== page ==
New Dordogne France Covid cluster ‘now under control’

A new “cluster” of Covid-19 cases has been identified in the Dordogne in southwest France, after a family funeral took place - but none of the cases is serious and the outbreak is now said to be “under control”.

10 May 2020
The cluster was identified to have been spread at a family funeral for a death "nothing to do" with Covid-19
By Connexion journalist

Nine cases of the virus have been confirmed in the small village of Eglise-Neuve-de-Vergt (Nouvelle-Aquitaine), making it the 29th “cluster” of cases in the department overall.

The new infections occurred after the funeral of someone “in their fifties”, whose death “had nothing to do” with the virus, said Michel Laforcade, director of local health authority l'Agence Régionale de Santé (ARS) de Nouvelle-Aquitaine in a press conference.

Local newspaper Sud Ouest said that “around 20 members of the family were present” in a small church in the village, as has been permitted under confinement, but that they may “have been more numerous at the funeral home, the cemetery and the family meeting [afterwards]”.

But one member of the family told newspaper France Bleu Périgord that the family had respected confinement rules throughout. She said: “There were 20 of us in the church, all wearing gloves and masks. At the funeral home, there were not more of us. At the cemetery, there were perhaps 30 people. But inside, it was only close family.”

Frédéric Perissat, Dordogne prefect, said: “This is the perfect example of what we do not want. A relaxing of the rules, a grouping of 20 or 30 people where one person infects the others.”

How was the ‘cluster’ identified?

A few days after the funeral, one member of the family - who had been present at the burial - reported Covid-19 symptoms, and was tested. This test - ordered by the ARS - came back positive on April 30.

So far, 127 people have been tested in connection with the cluster, including two people from the family group who had travelled from Switzerland for the event, and another who had travelled from Portugal.

Of the 103 results that have come back so far, nine tests were positive for the virus. Of these, eight were from the close family, and one works as an employee at the same company as one of the infected people.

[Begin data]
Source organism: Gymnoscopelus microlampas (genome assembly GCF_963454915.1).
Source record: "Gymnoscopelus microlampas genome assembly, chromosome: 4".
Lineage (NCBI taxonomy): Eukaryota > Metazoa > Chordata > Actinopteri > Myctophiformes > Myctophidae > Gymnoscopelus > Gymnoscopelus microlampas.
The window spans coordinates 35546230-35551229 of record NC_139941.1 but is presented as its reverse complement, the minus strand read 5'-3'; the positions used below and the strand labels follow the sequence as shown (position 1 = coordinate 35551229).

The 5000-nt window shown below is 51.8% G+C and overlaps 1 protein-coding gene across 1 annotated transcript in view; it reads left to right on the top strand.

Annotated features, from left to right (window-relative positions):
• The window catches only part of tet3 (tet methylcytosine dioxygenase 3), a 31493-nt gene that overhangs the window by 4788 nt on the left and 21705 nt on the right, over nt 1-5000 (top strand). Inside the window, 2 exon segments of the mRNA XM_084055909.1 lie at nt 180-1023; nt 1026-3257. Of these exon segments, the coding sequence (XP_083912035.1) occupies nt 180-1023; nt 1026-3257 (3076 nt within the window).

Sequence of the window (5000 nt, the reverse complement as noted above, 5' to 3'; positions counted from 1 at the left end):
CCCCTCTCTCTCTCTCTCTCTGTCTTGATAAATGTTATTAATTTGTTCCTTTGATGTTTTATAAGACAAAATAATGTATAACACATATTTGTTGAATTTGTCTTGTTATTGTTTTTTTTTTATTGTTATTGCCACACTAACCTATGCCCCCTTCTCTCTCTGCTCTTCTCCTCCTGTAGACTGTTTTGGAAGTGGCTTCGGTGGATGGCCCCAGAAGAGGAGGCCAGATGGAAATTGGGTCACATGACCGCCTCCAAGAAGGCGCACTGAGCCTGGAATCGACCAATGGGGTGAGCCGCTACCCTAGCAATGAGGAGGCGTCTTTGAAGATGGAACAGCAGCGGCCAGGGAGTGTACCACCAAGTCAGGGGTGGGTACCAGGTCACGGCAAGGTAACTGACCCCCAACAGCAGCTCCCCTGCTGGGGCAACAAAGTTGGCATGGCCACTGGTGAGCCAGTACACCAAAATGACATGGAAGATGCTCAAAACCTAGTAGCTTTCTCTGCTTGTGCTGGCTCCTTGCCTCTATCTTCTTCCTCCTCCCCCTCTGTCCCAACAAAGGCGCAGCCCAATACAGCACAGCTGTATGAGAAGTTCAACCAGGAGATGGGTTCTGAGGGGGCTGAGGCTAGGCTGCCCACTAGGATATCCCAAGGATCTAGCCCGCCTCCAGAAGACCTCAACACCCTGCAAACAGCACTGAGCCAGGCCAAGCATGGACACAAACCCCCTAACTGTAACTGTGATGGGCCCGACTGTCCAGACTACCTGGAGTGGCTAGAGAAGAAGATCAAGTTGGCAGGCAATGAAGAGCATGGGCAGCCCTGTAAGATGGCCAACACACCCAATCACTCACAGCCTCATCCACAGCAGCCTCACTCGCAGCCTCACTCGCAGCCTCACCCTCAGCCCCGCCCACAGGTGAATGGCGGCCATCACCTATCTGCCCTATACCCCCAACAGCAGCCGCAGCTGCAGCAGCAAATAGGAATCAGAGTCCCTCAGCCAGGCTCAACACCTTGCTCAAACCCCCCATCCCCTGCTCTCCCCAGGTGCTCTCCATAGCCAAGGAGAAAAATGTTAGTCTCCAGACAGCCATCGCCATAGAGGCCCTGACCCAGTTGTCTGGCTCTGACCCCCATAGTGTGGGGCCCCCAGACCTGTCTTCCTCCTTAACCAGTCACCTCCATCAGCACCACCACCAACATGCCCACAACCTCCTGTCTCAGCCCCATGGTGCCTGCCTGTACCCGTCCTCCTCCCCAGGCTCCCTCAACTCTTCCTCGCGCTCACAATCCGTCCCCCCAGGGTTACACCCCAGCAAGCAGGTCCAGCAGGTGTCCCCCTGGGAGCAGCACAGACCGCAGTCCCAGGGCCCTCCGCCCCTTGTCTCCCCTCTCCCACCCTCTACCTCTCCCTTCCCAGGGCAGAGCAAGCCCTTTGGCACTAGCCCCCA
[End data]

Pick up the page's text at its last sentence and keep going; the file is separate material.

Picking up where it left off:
Seven of the nine had symptoms, and two did not. However, ARS director Mr Laforcade said that “there has been no serious form of the virus so far, and no hospitalisations”.

Contact tracing system

Mr Laforcade explained that the cluster had been quickly identified and limited as soon as possible, with all possible contacts of the first positive patient having been contacted and tested quickly.

He said: “This is what we have been doing for around two months, especially when we see a possible or confirmed ‘cluster’ situation. [The ARS asked] if they thought they could have been in contact, what they had done over the past few days, and who they had come into contact with.”

The ARS added: “We worked in concentric circles, which expand.”

This started with people in the “close family circle”, who were tested and immediately isolated. The funeral home staff, who organised the burial and event, were tested next.

Then the “at-home hospital workers” who had been looking after the deceased person’s wife - who had herself had Covid-19 and had been receiving care at home - were tested.

Then, workers at the company of the first person to be tested, were themselves tested.

Mr Laforcade said: “So far, all of the people who we invited to be tested, have been.”

Each of these people has now been placed in isolation, pending full results. More tests will be undertaken next week to be certain the virus has not spread further.

The ARS said: “Twelve people who have already been tested will be again [on Thursday, May 15], because contact with the last positive person was only seven days ago.”

The situation is now “under control”, the ARS said.

 

More new cases

This new cluster comes as another small group of cases is confirmed among staff of a collège (middle school) in the same region.
Four director staff members at the Gérard-Philipe collège in Chauvigny (Vienne, Nouvelle-Aquitaine) have been confirmed as testing positive, said the ARS.

Under the new deconfinement rules, most collèges are set to reopen their doors to sixième and cinquième students on May 18, but Gérard-Philipe has now delayed its reopening to May 27 after a decision from Chauvigny mayor Gérard Herbert. The school is also set to be disinfected in the meantime.

Regional newspaper La Nouvelle République said that one member of staff had tested positive initially, with the number later confirmed to have risen to four.

Nine people in total, who had been helping prepare the collège for reopening, have now “been placed in immediate quarantine”, the ARS said.

Mr Herbert said that the delayed reopening would only take place if all school workers in the town were also tested, a request to which the ARS has now agreed. Tests were done by le Laboratoire Bio 86 on Saturday (May 9) with the results expected on Monday (May 11).

But Julien Dupont, departmental secretary of 86 (Vienne) of secondary education union SNES-FSU, told news source France 3 that the situation was worrying.

He said: “This situation in Chauvigny makes me think that we will have more problems [after confinement]."

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